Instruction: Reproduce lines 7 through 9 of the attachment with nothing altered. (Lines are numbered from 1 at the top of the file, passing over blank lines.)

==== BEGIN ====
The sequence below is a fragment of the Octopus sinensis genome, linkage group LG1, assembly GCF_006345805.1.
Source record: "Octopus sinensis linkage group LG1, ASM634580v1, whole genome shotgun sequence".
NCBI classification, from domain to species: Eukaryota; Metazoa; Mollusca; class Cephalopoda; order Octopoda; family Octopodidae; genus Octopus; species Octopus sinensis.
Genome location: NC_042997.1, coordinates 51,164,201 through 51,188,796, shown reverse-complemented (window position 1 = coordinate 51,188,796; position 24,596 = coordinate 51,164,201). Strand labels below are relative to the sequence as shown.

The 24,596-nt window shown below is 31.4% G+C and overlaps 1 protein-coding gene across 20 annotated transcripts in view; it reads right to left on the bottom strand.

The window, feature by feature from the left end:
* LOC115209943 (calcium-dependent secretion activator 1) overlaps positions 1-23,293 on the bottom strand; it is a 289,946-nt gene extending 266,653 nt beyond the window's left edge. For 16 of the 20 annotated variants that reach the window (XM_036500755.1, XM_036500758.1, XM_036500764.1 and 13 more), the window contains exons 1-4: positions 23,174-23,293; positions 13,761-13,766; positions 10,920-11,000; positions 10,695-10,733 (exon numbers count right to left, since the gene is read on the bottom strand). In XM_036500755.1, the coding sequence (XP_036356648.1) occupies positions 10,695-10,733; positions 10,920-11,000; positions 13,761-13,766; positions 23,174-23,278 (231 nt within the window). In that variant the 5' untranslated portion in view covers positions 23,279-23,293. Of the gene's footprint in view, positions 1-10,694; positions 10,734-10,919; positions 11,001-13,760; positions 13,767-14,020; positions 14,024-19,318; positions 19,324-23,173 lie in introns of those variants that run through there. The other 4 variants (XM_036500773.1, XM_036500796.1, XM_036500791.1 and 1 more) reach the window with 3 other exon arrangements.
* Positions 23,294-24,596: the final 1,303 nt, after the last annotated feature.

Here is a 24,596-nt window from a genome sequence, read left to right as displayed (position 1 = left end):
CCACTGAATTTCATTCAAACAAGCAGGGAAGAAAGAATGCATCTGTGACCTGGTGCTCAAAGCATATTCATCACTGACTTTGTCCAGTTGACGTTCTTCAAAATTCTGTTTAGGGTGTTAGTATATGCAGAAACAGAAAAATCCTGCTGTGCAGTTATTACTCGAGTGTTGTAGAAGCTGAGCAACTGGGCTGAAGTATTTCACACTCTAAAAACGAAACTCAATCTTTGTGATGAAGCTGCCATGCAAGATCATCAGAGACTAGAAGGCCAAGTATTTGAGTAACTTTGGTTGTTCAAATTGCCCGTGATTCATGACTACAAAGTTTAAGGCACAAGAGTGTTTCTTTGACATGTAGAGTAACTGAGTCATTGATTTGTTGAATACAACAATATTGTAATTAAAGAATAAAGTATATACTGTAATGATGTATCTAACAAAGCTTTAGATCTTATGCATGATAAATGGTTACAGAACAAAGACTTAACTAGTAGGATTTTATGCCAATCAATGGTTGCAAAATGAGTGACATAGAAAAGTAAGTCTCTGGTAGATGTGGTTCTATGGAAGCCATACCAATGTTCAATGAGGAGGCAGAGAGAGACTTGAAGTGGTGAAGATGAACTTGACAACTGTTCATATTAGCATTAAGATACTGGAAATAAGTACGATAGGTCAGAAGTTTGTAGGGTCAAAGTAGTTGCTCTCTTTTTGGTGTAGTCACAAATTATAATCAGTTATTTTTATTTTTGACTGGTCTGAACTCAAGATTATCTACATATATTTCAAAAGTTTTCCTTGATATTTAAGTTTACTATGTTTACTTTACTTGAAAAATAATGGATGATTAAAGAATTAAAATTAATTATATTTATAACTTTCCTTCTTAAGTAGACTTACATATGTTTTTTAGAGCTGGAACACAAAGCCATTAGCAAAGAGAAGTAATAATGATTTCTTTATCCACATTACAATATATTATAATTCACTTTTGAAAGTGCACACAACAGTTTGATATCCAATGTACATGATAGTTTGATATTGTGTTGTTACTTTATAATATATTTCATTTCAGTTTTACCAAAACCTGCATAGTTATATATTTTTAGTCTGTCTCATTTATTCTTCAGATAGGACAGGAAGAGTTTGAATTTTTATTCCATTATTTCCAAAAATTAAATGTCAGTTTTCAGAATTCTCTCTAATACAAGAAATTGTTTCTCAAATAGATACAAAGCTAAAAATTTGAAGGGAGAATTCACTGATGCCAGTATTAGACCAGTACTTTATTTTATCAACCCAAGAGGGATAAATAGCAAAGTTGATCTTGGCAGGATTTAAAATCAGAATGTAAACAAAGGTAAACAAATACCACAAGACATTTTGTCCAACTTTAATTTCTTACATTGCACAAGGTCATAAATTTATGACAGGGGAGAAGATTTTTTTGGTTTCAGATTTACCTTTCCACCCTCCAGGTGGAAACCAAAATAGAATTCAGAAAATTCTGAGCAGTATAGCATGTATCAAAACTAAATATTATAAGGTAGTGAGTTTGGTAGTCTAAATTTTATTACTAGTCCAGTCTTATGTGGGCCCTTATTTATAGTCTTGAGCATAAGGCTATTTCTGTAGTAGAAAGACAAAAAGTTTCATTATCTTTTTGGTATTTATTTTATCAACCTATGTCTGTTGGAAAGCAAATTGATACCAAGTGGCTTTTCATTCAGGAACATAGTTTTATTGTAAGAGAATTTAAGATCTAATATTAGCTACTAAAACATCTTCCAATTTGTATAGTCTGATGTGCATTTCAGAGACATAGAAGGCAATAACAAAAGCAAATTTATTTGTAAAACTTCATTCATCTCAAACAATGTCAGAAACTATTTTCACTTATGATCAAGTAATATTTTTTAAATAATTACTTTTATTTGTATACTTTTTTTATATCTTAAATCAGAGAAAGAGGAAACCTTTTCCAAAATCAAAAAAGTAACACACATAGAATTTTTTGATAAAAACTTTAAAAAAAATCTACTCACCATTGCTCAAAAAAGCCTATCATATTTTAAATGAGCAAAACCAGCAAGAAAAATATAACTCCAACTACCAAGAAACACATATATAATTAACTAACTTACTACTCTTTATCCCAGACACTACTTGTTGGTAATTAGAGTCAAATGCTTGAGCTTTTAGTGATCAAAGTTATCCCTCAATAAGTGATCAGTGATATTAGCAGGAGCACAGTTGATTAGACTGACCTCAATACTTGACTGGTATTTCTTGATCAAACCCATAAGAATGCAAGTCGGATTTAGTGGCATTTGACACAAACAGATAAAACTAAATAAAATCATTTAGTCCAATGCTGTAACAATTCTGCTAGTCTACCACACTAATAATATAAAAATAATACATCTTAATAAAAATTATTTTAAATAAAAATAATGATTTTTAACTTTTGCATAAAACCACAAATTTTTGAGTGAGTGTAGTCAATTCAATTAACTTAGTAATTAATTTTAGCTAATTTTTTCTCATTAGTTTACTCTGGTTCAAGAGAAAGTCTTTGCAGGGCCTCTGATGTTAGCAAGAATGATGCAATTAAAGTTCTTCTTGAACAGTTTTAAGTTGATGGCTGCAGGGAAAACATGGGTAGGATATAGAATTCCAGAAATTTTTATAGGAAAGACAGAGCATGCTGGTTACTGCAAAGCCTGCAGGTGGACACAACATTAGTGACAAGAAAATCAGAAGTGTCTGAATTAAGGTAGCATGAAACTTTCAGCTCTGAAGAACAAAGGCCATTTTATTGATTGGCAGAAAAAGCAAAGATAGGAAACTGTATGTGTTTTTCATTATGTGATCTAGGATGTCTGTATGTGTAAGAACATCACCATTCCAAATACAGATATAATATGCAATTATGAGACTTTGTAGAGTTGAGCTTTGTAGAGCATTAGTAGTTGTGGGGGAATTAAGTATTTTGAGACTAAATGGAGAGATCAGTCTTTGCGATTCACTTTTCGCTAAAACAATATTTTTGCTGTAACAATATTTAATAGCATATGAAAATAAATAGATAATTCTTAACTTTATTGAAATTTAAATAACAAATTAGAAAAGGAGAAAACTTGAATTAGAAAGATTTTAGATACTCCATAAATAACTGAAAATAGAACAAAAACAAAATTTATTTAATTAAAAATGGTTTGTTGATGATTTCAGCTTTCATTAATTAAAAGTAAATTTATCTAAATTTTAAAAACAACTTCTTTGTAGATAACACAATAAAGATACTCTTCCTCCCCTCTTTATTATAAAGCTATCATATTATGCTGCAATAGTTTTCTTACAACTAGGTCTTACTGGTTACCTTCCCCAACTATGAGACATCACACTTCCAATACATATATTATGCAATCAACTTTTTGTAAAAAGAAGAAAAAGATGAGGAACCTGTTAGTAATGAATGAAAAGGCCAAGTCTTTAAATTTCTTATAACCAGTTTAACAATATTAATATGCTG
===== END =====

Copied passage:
* LOC115209943 (calcium-dependent secretion activator 1) overlaps positions 1-23,293 on the bottom strand; it is a 289,946-nt gene extending 266,653 nt beyond the window's left edge. For 16 of the 20 annotated variants that reach the window (XM_036500755.1, XM_036500758.1, XM_036500764.1 and 13 more), the window contains exons 1-4: positions 23,174-23,293; positions 13,761-13,766; positions 10,920-11,000; positions 10,695-10,733 (exon numbers count right to left, since the gene is read on the bottom strand). In XM_036500755.1, the coding sequence (XP_036356648.1) occupies positions 10,695-10,733; positions 10,920-11,000; positions 13,761-13,766; positions 23,174-23,278 (231 nt within the window). In that variant the 5' untranslated portion in view covers positions 23,279-23,293. Of the gene's footprint in view, positions 1-10,694; positions 10,734-10,919; positions 11,001-13,760; positions 13,767-14,020; positions 14,024-19,318; positions 19,324-23,173 lie in introns of those variants that run through there. The other 4 variants (XM_036500773.1, XM_036500796.1, XM_036500791.1 and 1 more) reach the window with 3 other exon arrangements.
* Positions 23,294-24,596: the final 1,303 nt, after the last annotated feature.

Here is a 24,596-nt window from a genome sequence, read left to right as displayed (position 1 = left end):